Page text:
An incredibly long blog post on nothing in particular

This is one of the most honest and, to me at least, one of the most important things I've ever written. I really couldn't give a shit whether it makes you feel uncomfortable or not. It does contain honest discussions of suicide and the fallout from suicide attempts, so this is the closest thing you'll get to a trigger warning, as well as inane ramblings and tearful thank-yous.

It's Saturday, the 14th of January, and I'm quietly commemorating the six-month anniversary of fucking up my suicide attempt. Yes, you read that right. This blog post explains how I came to be suicidal in the first place, so if you're curious I suggest you read it.

Not being suicidal anymore felt like being washed clean of all the hate and pain and what was left was - well, it was hope, relief, dare I even say happiness. Waking up in the morning and actually wanting to live was the most beautiful emotion I've ever felt. It's an odd thing to say, but sometimes I'm happy I failed.

As well as being happy, I was also emotionally confused and a little numb. I spent a lot of time curled up in a ball just thinking and reflecting about how close I'd come to death...I spent a couple of months doing that, especially as I realised very early on that I needed something to live for if I wasn't to become suicidal again.

I've talked about this before, but I think it needs repeating: wanting to kill yourself isn't deep or profound or attention-seeking or a blessing in disguise or whatever some people with big mouths and small minds say it is, it's anywhere from shit to living hell.

While suicidal, I learned nothing about caring for my companions on this planet. I was selfish and prejudiced and bought into a lot of lies. It was only when I started healing that I started to change my ways - and while I can't cancel out the bad things I've thought, said and done, I can try and move past them and fix my mistakes. I can remember what being suicidal was like and empathise with other people; I can decide to cast aside my judgements.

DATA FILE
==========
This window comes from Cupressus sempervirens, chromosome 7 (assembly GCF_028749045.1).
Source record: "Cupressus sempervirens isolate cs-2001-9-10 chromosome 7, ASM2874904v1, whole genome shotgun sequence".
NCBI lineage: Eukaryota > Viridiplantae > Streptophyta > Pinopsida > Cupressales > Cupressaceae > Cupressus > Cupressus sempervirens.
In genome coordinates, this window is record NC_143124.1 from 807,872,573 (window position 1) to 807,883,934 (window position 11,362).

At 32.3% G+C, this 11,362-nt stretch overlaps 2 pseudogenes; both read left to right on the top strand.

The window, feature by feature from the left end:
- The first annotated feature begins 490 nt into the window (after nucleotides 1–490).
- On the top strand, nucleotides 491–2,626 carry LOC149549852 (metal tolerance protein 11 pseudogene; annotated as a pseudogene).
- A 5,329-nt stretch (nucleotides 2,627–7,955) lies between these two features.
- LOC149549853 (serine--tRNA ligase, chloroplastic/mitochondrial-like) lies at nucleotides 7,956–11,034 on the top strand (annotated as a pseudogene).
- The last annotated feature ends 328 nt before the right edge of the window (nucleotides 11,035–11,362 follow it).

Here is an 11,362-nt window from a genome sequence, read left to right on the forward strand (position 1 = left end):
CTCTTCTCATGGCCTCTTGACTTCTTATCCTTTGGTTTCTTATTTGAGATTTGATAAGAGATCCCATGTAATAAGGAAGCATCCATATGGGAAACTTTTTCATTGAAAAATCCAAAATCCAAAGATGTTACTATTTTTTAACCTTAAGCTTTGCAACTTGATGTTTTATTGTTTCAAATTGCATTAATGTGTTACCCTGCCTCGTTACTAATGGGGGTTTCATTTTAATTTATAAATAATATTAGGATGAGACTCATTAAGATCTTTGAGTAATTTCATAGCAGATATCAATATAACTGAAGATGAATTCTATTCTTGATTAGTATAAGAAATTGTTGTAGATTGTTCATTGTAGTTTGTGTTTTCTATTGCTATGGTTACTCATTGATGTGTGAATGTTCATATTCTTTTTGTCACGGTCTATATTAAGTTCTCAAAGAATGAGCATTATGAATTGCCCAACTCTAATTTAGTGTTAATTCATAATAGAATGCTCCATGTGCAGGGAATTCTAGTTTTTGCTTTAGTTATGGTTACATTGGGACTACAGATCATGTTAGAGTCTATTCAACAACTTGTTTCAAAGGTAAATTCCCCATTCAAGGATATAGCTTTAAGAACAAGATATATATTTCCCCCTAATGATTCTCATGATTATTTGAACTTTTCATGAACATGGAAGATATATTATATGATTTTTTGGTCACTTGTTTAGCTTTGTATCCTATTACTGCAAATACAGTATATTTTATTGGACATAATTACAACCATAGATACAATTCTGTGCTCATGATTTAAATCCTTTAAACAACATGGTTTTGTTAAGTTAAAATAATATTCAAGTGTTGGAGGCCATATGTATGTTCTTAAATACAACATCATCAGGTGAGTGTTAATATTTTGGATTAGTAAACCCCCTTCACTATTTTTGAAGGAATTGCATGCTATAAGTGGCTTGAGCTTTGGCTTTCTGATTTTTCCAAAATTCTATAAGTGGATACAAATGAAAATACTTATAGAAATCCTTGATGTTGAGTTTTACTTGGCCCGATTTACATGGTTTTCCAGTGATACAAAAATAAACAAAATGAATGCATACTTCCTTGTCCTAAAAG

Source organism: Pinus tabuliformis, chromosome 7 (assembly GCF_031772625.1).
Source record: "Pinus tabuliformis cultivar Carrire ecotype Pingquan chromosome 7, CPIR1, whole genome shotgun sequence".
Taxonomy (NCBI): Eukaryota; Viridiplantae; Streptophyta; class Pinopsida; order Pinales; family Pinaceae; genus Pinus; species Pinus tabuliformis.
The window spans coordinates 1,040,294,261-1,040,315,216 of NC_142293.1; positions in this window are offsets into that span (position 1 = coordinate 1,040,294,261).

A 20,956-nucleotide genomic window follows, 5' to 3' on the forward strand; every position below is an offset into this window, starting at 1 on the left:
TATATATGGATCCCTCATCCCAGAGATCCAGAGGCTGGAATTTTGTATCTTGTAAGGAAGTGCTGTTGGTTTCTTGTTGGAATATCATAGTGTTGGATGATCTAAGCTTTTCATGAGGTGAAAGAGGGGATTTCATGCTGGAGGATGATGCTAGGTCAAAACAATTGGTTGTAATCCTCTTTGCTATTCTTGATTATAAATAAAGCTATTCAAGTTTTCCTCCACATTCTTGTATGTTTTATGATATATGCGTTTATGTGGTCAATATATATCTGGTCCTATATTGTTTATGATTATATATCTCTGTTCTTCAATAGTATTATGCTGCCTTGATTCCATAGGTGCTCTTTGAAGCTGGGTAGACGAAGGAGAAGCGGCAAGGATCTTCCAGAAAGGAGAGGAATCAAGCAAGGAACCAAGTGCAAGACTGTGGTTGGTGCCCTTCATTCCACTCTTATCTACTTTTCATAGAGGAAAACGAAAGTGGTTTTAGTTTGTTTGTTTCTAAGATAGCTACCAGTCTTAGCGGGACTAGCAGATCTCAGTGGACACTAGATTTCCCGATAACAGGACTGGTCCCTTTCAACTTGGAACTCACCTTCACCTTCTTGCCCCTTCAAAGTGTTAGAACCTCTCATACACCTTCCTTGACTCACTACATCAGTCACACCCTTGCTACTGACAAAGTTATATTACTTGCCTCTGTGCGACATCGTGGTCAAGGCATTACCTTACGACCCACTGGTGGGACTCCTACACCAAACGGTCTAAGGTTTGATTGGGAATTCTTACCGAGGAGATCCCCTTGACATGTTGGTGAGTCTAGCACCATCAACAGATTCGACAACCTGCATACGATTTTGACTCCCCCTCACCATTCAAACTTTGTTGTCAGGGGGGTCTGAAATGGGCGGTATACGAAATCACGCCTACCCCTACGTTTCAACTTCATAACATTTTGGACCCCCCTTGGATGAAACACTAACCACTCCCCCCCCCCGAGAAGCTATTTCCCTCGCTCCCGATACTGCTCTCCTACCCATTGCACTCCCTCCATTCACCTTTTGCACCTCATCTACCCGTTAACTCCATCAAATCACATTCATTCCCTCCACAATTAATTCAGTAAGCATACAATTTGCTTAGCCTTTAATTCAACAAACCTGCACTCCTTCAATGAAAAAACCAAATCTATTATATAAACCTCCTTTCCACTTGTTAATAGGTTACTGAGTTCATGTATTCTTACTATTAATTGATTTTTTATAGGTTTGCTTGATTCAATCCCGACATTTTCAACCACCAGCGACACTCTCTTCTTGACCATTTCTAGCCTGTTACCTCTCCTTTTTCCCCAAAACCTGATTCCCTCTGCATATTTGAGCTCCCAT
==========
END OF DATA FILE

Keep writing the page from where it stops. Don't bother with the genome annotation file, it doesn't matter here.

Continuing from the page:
I guess what I'm really doing is being triumphant. I went through hell; I almost died; my friends pulled me out of the dark; I worked to stay out of the dark. I'm so proud and grateful when I feel happiness wash over me, because I remember what a life without happiness was like. And if you want to take my happiness away from me, if you think it's somehow worth less, fuck you. With a shovel.

These days I can't complain about my life; the emotional wounds have healed up with a few small marks to show where they once were - they're not worthy of being called scars. I can live normally for the most part - it rarely shows, and when it does...well, sometimes I curse my resilience. Sometimes I wonder whether I am worthy to live. Sometimes I think that I should just finish what I left off.

I've got two main reasons for living: the first is my leftism and my desire to make the world a little less of a fucked-up place. Throwing myself into whatever work I can find helps, and it helps too to feel like someone, somewhere, might need me to stay alive and help out with something.

That brings me on to my second reason for living: the amazing people I know, a lot of whom I met on Twitter. I feel no shame in telling you that some of you keep me alive with your wit, intellect and compassion. I'm so glad I met you and I thank you - with as much emotion as I am comfortable to show - for existing.